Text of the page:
US 6598755 B1
A disposable bottle (1) having a gradually collapsible structure, of the type in which the sidewalls (2) of the bottle have an accordion-like structure comprising several adjacent folds. Each fold is formed by two opposed surfaces (7, 8) of different width, comprising blocking means to prevent the recovery of the fold, under a predetermined force, once the same fold has collapsed for the first time.
1. A disposable bottle having a gradually collapsible structure, of the type in which the sidewalls (2) of the bottle have an accordion-like structure comprising several adjacent folds (6, 26, 36), each fold being formed by two opposed surfaces of different area, characterized in that at least the smaller surface (8), of the two surfaces forming each fold, has an arched shape, and that the convexity of said surface is directed towards the adjacent larger surface (7) against which it collapses.
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The present invention refers to a disposable bottle or container having a gradually collapsible, recovery-free, structure of its sidewalls.
More particularly, the disposable bottle according to the invention is provided with accordion-like sidewalls, which can be collapsed step-by-step as the internal content of the bottle is used up, so as to maintain practically constant the volume of air at the top of the bottle. At the same time, the volume of the bottle is reduced in proportion to its actual content, saving space in the places wherein the bottle or container is stored. Finally, when the content of the bottle is completely used up, the bottle has reached its minimum volume and can therefore be directly thrown away, without any further compacting operation, as is usually required for empty containers so as to reduce the bulkiness of the rubbish.
Bottles and containers of this general kind have already been proposed in prior art without, however, having provided technical solutions apt to be satisfactorily used for the above purposes. At present, a disposable bottle which actually—and not only in theory—provides the positive features described heretofore is therefore still lacking on the market, for the reasons that will be explained in further detail hereinafter.
A first bottle of this kind proposed in prior art was, in fact, a bottle formed of a plastic material having substantially elastic properties at room temperature and shaped, for at least part of its height, as an accordion; each bellows element of the accordion (hereinafter simply indicated as “fold”) was formed by opposed conical surfaces having the same width. This type of container was provided to house liquids that undergo a quick degradation upon contact with air as, for example, photographic developers. After having drawn a quantity of liquid from this bottle, and before closing it again, the accordion-like portion of the bottle had to be squeezed to an extent sufficient to permit the liquid content, still held therein, to reach the neck of the bottle, then reducing to a minimum level the quantity of air entrapped in the bottle. Due to the elastic properties of the bottle material and, above all, to the symmetric shape of each fold of the accordion-like structure, this operation must be accomplished each time that some liquid has to be drawn from the bottle, since said accordion-like structure has only one position of stable equilibrium, i.e. its extended position. The above described type of bottle is therefore not suitable to be used in applications wherein a frequent use of the bottle content is requested, as for example in the case of beverages.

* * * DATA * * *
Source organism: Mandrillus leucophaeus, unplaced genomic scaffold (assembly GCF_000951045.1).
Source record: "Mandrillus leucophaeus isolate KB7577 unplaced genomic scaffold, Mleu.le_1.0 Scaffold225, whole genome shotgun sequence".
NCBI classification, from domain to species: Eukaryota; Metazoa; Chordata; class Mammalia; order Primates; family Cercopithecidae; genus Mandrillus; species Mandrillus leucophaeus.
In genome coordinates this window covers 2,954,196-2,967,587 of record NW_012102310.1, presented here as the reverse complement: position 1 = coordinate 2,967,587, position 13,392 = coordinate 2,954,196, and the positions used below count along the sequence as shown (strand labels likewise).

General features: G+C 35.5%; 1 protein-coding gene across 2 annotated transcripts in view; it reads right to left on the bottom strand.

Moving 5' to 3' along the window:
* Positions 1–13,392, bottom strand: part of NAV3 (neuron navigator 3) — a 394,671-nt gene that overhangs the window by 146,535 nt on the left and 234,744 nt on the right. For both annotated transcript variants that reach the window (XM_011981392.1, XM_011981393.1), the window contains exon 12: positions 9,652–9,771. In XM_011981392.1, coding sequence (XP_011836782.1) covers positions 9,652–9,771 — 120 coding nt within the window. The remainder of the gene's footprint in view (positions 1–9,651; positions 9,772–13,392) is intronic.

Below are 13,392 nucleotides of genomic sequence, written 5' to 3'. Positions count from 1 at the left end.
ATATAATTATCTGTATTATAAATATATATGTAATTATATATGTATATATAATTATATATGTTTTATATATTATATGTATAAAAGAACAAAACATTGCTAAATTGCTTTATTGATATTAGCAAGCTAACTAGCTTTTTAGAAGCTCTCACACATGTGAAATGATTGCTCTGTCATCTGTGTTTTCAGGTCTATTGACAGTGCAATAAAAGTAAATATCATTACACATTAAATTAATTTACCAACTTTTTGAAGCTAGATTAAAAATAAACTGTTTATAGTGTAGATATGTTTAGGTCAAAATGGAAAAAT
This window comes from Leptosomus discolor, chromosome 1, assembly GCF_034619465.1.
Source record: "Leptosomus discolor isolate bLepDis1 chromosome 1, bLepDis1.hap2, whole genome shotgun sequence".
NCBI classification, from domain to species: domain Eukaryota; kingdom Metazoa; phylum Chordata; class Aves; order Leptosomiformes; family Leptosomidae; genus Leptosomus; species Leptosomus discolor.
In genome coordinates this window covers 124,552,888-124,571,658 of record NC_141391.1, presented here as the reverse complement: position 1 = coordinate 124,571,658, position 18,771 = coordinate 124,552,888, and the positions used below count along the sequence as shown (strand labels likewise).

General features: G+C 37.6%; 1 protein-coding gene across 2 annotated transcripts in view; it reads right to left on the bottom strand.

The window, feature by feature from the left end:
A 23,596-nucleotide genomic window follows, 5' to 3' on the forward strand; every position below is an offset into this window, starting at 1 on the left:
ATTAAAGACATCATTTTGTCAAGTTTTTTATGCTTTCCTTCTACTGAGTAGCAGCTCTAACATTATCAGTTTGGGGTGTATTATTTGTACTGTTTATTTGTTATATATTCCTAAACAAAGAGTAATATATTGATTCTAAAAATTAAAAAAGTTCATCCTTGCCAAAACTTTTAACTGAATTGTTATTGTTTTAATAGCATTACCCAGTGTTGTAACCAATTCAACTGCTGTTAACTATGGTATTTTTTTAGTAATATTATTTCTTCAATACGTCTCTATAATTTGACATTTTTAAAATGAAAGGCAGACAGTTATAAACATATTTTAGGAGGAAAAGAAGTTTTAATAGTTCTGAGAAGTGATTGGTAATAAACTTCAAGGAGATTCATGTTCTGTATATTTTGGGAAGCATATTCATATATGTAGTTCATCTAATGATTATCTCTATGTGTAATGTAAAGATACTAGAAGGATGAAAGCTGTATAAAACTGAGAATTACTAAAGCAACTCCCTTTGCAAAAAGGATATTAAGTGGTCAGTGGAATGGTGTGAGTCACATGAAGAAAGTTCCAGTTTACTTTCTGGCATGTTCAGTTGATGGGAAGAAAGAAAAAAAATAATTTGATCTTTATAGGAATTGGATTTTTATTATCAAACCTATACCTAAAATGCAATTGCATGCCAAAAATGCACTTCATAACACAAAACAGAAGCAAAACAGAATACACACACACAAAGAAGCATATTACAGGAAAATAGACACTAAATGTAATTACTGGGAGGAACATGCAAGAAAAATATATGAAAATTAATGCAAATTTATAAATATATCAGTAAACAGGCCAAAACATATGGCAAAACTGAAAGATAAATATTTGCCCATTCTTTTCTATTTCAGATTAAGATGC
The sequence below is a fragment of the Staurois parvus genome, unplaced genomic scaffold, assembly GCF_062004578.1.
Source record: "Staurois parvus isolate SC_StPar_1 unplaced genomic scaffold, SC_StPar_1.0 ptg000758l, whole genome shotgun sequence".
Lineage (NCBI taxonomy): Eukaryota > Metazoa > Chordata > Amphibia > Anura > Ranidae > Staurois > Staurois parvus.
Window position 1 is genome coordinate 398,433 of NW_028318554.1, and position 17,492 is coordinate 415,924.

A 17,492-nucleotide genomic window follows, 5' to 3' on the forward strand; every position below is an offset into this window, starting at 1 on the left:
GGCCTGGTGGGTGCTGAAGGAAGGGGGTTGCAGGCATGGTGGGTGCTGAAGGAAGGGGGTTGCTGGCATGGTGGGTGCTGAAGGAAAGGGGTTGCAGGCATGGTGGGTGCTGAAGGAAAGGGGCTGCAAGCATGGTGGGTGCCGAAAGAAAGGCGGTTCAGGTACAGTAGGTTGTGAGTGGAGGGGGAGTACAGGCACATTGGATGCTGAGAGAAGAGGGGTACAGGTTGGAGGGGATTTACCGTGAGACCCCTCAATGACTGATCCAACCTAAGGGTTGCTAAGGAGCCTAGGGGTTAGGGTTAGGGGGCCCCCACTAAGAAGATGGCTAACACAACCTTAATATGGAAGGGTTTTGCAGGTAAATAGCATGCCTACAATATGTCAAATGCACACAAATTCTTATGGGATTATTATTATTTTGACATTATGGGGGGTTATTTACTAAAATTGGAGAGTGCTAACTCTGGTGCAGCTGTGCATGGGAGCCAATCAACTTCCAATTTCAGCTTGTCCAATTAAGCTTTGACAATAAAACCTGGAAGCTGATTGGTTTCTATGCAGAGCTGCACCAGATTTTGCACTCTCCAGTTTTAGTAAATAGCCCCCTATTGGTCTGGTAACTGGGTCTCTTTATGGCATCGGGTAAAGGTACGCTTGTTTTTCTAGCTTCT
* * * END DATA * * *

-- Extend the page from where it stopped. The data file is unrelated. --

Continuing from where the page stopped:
Another type of collapsible bottle has therefore been proposed in prior art, wherein each fold of the accordion-like sidewalls of the bottle is provided with two positions of stable equilibrium, i.e. an extended position and a collapsed position, thanks to the fact that the two opposed conical surfaces forming each fold have a different width and the smaller surface can therefore be steadily housed, in a collapsed configuration, inside the adjacent larger surface. As the content of the bottle is used up, the consumer may cause the progressive collapsing of each fold, and the bottle steadily remains in the collapsed configuration, at least until an external force is applied to return the collapsed folds into the extended equilibrium position. An example of this second type of collapsible bottle is disclosed in U.S. Pat. No. 4,492,313.
Notwithstanding the above-described improvement, even this second type of collapsible bottle has however not reached a satisfactory industrial application, due to the fact that it still involves the significant drawback of a low resistance against the return of the collapsed folds to the original extended position, as hereinafter described.
This drawback is actually due to the fact that the stable equilibrium position of each fold of the accordion-like sidewalls of the bottle, in the collapsed configuration, has on an average, a rather low degree of stability. It is thus possible, at any time, to return the bottle from the collapsed to the extended configuration, by simply applying on the bottle a force of sufficient intensity in an appropriate direction, as it happens, for example, when a bottle is filled with a gassed liquid, or when it is overturned to pour its content, or in handling the same.
The above-described restriction of use in respect with gassed beverages is particularly unfavourable. In fact, it should be kept in mind that gassed beverages form an important share of products that could possibly and advantageously be packed in a collapsible container. The taste and the gas content of said beverages, even when the same are partly used up, could in fact be preserved for a long while.
This result, however, although expected in theory, has not been up to date achieved in practice. In fact, the gas pressure developed inside the bottle, once the same has been closed in a collapsed or partially collapsed configuration, is sufficiently high to return soon or later the bottle in a more extended or fully extended configuration, thereby forming in the bottle that empty space which purportedly should be avoided.